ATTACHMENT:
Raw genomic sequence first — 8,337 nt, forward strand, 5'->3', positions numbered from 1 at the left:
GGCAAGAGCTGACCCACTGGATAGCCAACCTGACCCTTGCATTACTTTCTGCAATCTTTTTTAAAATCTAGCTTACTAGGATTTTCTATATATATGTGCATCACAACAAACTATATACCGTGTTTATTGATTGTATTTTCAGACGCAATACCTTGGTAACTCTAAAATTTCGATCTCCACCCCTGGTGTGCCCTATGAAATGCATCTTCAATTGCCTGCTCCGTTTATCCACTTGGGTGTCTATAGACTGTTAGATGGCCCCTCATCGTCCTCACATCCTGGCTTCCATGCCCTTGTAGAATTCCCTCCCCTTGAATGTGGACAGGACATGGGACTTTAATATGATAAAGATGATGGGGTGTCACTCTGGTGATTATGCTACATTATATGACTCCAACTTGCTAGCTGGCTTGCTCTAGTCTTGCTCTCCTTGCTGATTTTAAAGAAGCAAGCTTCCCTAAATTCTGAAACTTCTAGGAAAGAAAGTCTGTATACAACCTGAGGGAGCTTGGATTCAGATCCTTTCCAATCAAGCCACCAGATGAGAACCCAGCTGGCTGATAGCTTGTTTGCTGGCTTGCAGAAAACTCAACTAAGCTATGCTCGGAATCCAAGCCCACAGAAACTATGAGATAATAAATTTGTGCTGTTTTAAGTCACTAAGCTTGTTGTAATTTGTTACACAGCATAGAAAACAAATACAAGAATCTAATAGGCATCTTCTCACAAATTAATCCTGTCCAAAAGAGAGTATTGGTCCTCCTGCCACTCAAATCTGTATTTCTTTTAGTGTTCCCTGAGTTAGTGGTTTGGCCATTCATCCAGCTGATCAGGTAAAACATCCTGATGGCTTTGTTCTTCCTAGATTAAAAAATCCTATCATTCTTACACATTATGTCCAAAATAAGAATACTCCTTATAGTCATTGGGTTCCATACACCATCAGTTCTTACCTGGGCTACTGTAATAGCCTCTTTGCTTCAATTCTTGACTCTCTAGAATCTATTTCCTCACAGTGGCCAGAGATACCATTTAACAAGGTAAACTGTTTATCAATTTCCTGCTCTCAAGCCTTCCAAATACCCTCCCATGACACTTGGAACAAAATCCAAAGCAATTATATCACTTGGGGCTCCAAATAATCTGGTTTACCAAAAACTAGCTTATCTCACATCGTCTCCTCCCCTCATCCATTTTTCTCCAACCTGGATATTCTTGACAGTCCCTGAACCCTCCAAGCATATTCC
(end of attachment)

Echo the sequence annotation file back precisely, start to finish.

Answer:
Raw genomic sequence first — 8,337 nt, forward strand, 5'->3', positions numbered from 1 at the left:
GGCAAGAGCTGACCCACTGGATAGCCAACCTGACCCTTGCATTACTTTCTGCAATCTTTTTTAAAATCTAGCTTACTAGGATTTTCTATATATATGTGCATCACAACAAACTATATACCGTGTTTATTGATTGTATTTTCAGACGCAATACCTTGGTAACTCTAAAATTTCGATCTCCACCCCTGGTGTGCCCTATGAAATGCATCTTCAATTGCCTGCTCCGTTTATCCACTTGGGTGTCTATAGACTGTTAGATGGCCCCTCATCGTCCTCACATCCTGGCTTCCATGCCCTTGTAGAATTCCCTCCCCTTGAATGTGGACAGGACATGGGACTTTAATATGATAAAGATGATGGGGTGTCACTCTGGTGATTATGCTACATTATATGACTCCAACTTGCTAGCTGGCTTGCTCTAGTCTTGCTCTCCTTGCTGATTTTAAAGAAGCAAGCTTCCCTAAATTCTGAAACTTCTAGGAAAGAAAGTCTGTATACAACCTGAGGGAGCTTGGATTCAGATCCTTTCCAATCAAGCCACCAGATGAGAACCCAGCTGGCTGATAGCTTGTTTGCTGGCTTGCAGAAAACTCAACTAAGCTATGCTCGGAATCCAAGCCCACAGAAACTATGAGATAATAAATTTGTGCTGTTTTAAGTCACTAAGCTTGTTGTAATTTGTTACACAGCATAGAAAACAAATACAAGAATCTAATAGGCATCTTCTCACAAATTAATCCTGTCCAAAAGAGAGTATTGGTCCTCCTGCCACTCAAATCTGTATTTCTTTTAGTGTTCCCTGAGTTAGTGGTTTGGCCATTCATCCAGCTGATCAGGTAAAACATCCTGATGGCTTTGTTCTTCCTAGATTAAAAAATCCTATCATTCTTACACATTATGTCCAAAATAAGAATACTCCTTATAGTCATTGGGTTCCATACACCATCAGTTCTTACCTGGGCTACTGTAATAGCCTCTTTGCTTCAATTCTTGACTCTCTAGAATCTATTTCCTCACAGTGGCCAGAGATACCATTTAACAAGGTAAACTGTTTATCAATTTCCTGCTCTCAAGCCTTCCAAATACCCTCCCATGACACTTGGAACAAAATCCAAAGCAATTATATCACTTGGGGCTCCAAATAATCTGGTTTACCAAAAACTAGCTTATCTCACATCGTCTCCTCCCCTCATCCATTTTTCTCCAACCTGGATATTCTTGACAGTCCCTGAACCCTCCAAGCATATTCC